Frank Long: 19:48 And awards are effective way of doing that. Yeah. And so that’s why they’re important. I suppose that customers from Wisconsin or like a Germany or Sydney who haven’t heard of us before, at least when they see that you’ve won some recognized awards that okay, these guys may may well be good and, and we have one work on the back of that. So, uh, it is an important part of how the business functions. It’s brilliant because, um, you know, those last two projects haven’t been just pie in the sky. They’ve actually driven real outcomes. Yeah, I mean that was, well I milkman was obviously was a commercial project and, and has been very successful and continues to be the future vision of migrant health care started off as we because it was the first time we’d done it, we didn’t really know how successful it would be, whether it’d be successful at all in terms of creating a coherent solution or saw or creating something that anybody was interested in. The fact that the UN founded volleyball that I, you know, felt that there may be something in this for the future was a bonus and hugely gratifying I guess. So we remain, we wait to see how that’s going to progress. We don’t know yet what’s going to happen next with that.

Frank Long: 21:04 So just moving on, um, the piece that are, you know, we were chatting about this for awhile, the Moot project, which again, I don’t mean to keep on saying it, but you won another award and iced tea, but is, it’s a bit like river dance in the nineties for Ireland. I’m sure you get an open that stage win. Another award would, um, mood is a white paper. I guess, and it’s about rebooting democracy and it’s something that I know the listeners on the podcast are very much like, you know, about fixing social problems and social design and stuff. So tell us a little bit about where this came from and you know, there’s this serious design superstars involved. Threaten yourself, of course Frank involved throughout. So let’s talk a little bit about work came from. So I suppose how do you follow the success of the future vision of migrant health care, which had kind of exceeded beyond our wildest dreams what we felt we could achieve. So the following year we were thinking, okay, well what’s the next problem we want to solve or look at? And trump had just been elected in the U. s the brexit referendum had just taken place. I mean everybody was in a way I suppose shocked by the outcome of both of those. And so, you know, and even in Ireland we had protests against water charges and there were 100,000 people in the street, like demanding that, you know, government reverse the legislation and that. And it continues to this day around, around, around, you know, the world that there is a feeling of civic unrest and political erosion of trust in political establishment and in some cases I think technology is playing a role in why that’s happening. So we’ve, we’ve obviously got the whole facebook fake news thing that was going on and so we thought, okay, there’s something in this, there’s a problem that because it has a, a technology kind of rude in some respect that thought, well this is an area that we should be able to maybe do a bit of thinking and come up with something that um, you know, can shine a lighter, propose an alternative solution to how this could be addressed.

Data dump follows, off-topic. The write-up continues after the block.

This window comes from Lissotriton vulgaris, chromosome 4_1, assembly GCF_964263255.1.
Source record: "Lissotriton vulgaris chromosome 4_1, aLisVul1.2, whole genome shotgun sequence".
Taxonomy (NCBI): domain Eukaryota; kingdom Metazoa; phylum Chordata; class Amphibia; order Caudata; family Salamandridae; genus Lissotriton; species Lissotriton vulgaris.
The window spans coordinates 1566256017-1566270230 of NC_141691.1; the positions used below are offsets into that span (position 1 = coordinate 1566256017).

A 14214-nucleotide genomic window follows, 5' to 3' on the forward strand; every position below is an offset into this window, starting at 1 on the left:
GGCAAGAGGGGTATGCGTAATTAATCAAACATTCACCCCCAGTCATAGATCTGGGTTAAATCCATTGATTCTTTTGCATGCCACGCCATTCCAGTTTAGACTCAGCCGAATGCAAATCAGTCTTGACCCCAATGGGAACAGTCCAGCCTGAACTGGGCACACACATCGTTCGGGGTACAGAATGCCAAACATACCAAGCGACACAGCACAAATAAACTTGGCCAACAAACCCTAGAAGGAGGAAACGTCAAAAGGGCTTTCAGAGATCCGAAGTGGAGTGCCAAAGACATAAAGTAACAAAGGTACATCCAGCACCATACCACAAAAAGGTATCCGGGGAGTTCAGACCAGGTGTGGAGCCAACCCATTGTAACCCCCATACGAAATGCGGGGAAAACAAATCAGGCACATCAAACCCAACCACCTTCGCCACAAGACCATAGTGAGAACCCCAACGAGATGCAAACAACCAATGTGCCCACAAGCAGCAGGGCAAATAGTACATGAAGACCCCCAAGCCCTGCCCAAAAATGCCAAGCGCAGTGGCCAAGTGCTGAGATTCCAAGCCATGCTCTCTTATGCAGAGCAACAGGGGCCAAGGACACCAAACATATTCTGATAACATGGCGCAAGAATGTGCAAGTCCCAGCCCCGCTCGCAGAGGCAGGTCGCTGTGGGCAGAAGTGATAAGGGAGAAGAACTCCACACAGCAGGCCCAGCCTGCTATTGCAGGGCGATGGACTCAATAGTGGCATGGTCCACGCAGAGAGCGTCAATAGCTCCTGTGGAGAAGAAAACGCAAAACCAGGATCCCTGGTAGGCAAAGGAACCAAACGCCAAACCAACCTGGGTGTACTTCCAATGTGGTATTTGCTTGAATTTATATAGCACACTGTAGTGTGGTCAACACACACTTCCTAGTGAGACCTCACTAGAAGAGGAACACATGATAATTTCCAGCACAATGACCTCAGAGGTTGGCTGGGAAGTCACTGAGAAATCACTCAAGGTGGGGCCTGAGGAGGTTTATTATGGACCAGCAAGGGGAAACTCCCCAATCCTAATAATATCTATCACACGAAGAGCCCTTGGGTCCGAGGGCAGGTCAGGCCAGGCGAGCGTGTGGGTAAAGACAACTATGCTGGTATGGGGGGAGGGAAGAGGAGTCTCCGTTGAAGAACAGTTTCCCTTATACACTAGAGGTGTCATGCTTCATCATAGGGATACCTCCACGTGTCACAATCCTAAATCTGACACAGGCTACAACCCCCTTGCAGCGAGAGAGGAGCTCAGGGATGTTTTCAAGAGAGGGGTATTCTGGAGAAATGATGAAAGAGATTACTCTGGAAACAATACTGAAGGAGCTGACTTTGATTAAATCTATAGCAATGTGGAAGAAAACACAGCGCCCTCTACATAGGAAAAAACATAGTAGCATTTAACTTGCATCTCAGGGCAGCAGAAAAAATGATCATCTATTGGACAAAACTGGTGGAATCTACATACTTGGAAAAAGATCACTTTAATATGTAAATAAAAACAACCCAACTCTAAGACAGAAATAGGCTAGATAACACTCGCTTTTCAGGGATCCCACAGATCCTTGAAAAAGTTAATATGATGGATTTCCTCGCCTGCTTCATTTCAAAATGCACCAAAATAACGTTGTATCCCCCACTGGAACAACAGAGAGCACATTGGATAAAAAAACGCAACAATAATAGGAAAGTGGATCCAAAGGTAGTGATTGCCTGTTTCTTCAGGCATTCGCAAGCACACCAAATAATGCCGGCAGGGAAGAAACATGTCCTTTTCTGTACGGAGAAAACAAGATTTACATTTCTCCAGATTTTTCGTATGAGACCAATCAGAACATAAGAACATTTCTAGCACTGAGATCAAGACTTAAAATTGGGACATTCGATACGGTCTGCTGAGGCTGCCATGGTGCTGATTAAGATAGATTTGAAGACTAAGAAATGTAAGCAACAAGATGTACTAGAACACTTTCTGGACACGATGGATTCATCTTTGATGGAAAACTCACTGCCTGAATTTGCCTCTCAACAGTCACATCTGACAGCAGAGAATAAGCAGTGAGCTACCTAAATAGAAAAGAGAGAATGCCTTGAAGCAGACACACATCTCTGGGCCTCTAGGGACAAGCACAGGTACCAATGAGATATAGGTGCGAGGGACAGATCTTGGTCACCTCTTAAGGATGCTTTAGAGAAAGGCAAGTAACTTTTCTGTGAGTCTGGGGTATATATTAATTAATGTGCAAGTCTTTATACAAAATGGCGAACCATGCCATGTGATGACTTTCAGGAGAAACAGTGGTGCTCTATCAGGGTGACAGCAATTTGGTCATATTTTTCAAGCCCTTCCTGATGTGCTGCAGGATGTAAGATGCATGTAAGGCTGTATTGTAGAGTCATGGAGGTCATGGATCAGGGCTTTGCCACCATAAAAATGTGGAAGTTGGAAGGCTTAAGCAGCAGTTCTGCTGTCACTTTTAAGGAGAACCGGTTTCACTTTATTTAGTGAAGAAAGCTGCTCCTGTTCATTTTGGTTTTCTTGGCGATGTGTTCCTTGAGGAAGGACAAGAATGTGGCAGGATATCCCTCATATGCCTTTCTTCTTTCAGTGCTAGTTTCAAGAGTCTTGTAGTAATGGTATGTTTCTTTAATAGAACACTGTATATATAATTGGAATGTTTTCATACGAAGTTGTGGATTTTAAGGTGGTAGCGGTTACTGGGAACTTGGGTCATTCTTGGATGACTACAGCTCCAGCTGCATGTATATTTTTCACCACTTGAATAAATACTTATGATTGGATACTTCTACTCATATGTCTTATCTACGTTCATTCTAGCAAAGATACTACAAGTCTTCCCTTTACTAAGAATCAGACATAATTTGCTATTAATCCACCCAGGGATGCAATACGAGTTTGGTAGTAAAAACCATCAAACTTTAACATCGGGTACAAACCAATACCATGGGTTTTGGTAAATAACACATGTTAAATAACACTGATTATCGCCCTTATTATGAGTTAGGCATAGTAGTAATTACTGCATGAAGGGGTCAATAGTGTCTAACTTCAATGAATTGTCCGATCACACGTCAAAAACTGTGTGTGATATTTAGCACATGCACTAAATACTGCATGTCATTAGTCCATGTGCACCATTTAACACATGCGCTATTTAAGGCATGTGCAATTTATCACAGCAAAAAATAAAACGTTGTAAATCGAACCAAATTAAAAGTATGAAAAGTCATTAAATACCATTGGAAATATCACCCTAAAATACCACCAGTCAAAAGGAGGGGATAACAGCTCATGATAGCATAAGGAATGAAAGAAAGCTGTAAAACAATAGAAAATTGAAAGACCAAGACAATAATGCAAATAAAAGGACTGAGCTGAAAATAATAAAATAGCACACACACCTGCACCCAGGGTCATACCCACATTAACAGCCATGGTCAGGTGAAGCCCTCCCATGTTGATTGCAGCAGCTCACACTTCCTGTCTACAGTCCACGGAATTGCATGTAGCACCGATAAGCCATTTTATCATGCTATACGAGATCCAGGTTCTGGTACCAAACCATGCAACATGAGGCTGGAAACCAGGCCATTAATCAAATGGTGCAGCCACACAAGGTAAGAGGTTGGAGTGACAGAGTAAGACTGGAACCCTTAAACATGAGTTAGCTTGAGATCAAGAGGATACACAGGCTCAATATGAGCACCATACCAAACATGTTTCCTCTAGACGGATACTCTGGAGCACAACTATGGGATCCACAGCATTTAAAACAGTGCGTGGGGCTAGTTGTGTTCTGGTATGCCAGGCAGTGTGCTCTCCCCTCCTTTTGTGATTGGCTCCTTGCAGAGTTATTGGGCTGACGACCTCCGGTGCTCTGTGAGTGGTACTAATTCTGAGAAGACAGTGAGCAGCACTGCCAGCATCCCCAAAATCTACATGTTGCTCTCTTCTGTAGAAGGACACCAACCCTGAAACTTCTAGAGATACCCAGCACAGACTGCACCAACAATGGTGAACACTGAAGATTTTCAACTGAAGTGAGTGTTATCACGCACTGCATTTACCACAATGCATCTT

Frank Long: 23:17 So liquid with the project. Again, John Buckley, he was kind of kickstart the project of thingies that as A. Yeah. How did you go about researching in this space?